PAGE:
Enter by the narrow gate; for the gate that leads to destruction is wide and that way is easy, so those who enter it are many. The gate is narrow; and the way is hard, that leads to life; and those who find it are few.
This is typically seen in a narrow Christian-chauvanist or judgemental spirit that seems quite inconsistent with the loving nature of God we know, not least from other things Jesus said.
There are two problems with that simple reading: This is not an isolated saying (as I've presented it here) and it is not part of a 'This is your ticket-to-Heaven' message.
Although many of Jesus' sayings make really great sound bites, they would not have been remembered and preserved that way in an oral tradition. People in oral cultures remember long passages by chunking them into coherent units.
The coherent theme behind this whole 'sermon' is not about a kingdom for dead folks; it's a message about how to join and participate in God's true Israel, the people who fulfill God's intention and enjoy the promised blessings for Israel.
The 'destruction' referred to is not God's alleged post-mortem revenge -- but a very concrete historical destruction certain to overtake Jesus' contemporary Israelites so far as they continued to seek personal wealth at their neighbors' expense while pursuing national independence by violent means. This in fact arrived about 40 years later, with the utter ruin of anyone's personal or family possessions or social status when the Romans crushed the first major Jewish revolt.
First we get a saying about how God will provide anything His children ask for. (The only problem is -- something I recently found in a commentary on Jewish ethics, searching for the phrase 'the gates of righteousness' to see how that would relate -- R. Abba bar Cahana (like Jesus in this) says that "You are His children when you are God's, that is, when you belong to God and obey Him, and devote yourselves to Him." R. Jehudah also has it that "You are children of God when you conduct yourselves as such" -- but R. Meir, speaking for the majority, instead says: "In the one as in the other case, whether they do or do not conduct themselves as such, they are and remain the children of God." While we certainly remain God's children regardless, the fact is that some ways of living fit more readily with God being able to make us happy.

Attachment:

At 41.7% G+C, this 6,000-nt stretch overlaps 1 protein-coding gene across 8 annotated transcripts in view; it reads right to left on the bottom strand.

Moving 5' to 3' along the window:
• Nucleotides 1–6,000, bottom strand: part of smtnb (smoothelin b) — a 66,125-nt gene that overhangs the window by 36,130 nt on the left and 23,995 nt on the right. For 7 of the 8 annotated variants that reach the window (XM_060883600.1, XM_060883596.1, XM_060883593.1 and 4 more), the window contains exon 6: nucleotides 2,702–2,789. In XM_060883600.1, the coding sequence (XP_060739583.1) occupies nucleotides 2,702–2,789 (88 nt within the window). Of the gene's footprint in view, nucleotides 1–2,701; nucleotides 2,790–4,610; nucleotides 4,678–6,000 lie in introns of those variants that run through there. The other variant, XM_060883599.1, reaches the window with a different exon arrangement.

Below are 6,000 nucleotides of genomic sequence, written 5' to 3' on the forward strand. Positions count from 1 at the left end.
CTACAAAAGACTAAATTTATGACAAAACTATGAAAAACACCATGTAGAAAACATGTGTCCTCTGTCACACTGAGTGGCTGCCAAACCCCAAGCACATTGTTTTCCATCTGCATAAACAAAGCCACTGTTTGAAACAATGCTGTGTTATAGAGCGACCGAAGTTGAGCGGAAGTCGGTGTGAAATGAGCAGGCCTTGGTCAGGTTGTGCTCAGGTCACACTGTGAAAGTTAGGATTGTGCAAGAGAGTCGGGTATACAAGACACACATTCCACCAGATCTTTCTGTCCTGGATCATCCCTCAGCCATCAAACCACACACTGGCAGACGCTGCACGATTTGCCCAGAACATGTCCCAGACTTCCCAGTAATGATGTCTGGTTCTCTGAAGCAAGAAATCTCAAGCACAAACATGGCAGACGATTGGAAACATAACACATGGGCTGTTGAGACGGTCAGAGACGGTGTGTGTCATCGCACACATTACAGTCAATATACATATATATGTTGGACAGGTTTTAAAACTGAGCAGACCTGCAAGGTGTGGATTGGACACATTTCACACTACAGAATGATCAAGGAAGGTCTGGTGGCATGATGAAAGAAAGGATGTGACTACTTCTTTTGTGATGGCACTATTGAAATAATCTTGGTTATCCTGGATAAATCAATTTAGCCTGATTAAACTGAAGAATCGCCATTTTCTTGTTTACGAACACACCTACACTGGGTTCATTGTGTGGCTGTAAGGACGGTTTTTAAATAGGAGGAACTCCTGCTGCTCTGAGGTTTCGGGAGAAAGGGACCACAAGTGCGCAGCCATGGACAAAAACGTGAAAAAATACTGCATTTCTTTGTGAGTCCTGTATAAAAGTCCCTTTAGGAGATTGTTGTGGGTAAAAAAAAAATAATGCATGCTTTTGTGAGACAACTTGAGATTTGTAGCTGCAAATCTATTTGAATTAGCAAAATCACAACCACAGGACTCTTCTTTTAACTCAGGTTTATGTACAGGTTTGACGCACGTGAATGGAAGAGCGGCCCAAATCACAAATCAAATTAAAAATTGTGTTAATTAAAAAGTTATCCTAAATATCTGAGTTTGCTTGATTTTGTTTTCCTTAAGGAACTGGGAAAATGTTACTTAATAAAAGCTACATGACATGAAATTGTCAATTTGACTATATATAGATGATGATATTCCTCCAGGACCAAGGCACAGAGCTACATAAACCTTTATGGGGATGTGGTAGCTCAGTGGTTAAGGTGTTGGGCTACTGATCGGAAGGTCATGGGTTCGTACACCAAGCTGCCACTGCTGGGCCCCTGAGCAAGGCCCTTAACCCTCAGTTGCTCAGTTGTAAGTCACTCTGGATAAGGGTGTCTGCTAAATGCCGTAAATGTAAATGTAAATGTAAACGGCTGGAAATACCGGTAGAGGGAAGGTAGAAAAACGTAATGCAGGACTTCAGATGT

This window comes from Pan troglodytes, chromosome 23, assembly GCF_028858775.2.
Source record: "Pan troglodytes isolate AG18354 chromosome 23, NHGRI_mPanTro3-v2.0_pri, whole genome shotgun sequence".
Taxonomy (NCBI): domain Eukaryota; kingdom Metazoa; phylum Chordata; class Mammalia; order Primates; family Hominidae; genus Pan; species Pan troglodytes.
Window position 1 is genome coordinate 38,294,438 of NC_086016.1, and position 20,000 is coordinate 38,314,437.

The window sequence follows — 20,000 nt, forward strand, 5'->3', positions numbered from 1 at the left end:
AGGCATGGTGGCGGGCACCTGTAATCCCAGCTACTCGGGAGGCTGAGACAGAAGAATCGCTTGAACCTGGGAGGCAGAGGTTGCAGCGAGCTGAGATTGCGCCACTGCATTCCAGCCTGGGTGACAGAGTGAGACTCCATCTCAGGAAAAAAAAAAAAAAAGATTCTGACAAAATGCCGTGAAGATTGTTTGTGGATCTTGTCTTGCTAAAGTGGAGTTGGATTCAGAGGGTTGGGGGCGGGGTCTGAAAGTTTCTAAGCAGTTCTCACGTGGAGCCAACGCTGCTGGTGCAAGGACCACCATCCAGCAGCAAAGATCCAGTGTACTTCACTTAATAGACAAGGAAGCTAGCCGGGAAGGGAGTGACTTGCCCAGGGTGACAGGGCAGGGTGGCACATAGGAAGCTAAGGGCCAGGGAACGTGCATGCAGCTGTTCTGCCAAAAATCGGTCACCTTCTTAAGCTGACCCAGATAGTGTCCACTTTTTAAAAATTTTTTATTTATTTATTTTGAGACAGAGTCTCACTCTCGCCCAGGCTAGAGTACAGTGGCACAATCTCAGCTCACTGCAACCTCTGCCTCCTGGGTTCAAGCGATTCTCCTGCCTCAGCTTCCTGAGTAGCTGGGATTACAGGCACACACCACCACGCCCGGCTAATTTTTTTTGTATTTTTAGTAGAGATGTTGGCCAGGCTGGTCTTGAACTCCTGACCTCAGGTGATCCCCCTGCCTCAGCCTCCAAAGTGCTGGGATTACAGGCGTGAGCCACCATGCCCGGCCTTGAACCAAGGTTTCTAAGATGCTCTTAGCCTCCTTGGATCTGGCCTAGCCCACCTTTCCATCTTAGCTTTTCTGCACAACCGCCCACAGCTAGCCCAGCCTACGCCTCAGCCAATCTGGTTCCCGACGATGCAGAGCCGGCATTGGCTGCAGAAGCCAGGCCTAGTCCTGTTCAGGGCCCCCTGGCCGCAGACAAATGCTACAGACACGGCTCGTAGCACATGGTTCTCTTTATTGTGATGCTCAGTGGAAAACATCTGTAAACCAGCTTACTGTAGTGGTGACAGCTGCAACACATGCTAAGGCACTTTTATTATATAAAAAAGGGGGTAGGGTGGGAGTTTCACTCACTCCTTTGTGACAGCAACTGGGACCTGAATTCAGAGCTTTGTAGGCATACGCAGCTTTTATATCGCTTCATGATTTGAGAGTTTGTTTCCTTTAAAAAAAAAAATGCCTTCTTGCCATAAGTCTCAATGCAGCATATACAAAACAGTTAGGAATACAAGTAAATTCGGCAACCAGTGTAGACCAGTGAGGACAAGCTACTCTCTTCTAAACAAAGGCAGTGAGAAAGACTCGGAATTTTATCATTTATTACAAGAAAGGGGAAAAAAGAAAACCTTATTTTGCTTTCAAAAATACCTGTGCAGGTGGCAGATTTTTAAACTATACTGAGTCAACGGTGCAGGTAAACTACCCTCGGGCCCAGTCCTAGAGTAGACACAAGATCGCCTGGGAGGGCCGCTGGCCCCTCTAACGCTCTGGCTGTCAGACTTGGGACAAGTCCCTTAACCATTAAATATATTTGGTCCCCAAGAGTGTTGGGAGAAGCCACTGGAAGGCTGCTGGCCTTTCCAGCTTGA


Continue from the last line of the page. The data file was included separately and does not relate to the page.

Anyway, this was followed by another short piece about treating other people as you want to be treated, Jesus saying that following this principle "is" fulfilling 'the Law and the prophets.' Which leads naturally to wondering if what he says about 'not one dot will be removed from the Law' should be interpreted in that sense...
and at last we arrive at this warning. Incoherent and inconsistent? No, it makes sense together. We can enjoy the blessings promised to Israel, receive whatever we ask as God's children, so far as we do treat people the way we would like to be treated -- but there is no slack in that principle; every time we fudge on that we miss the entrance.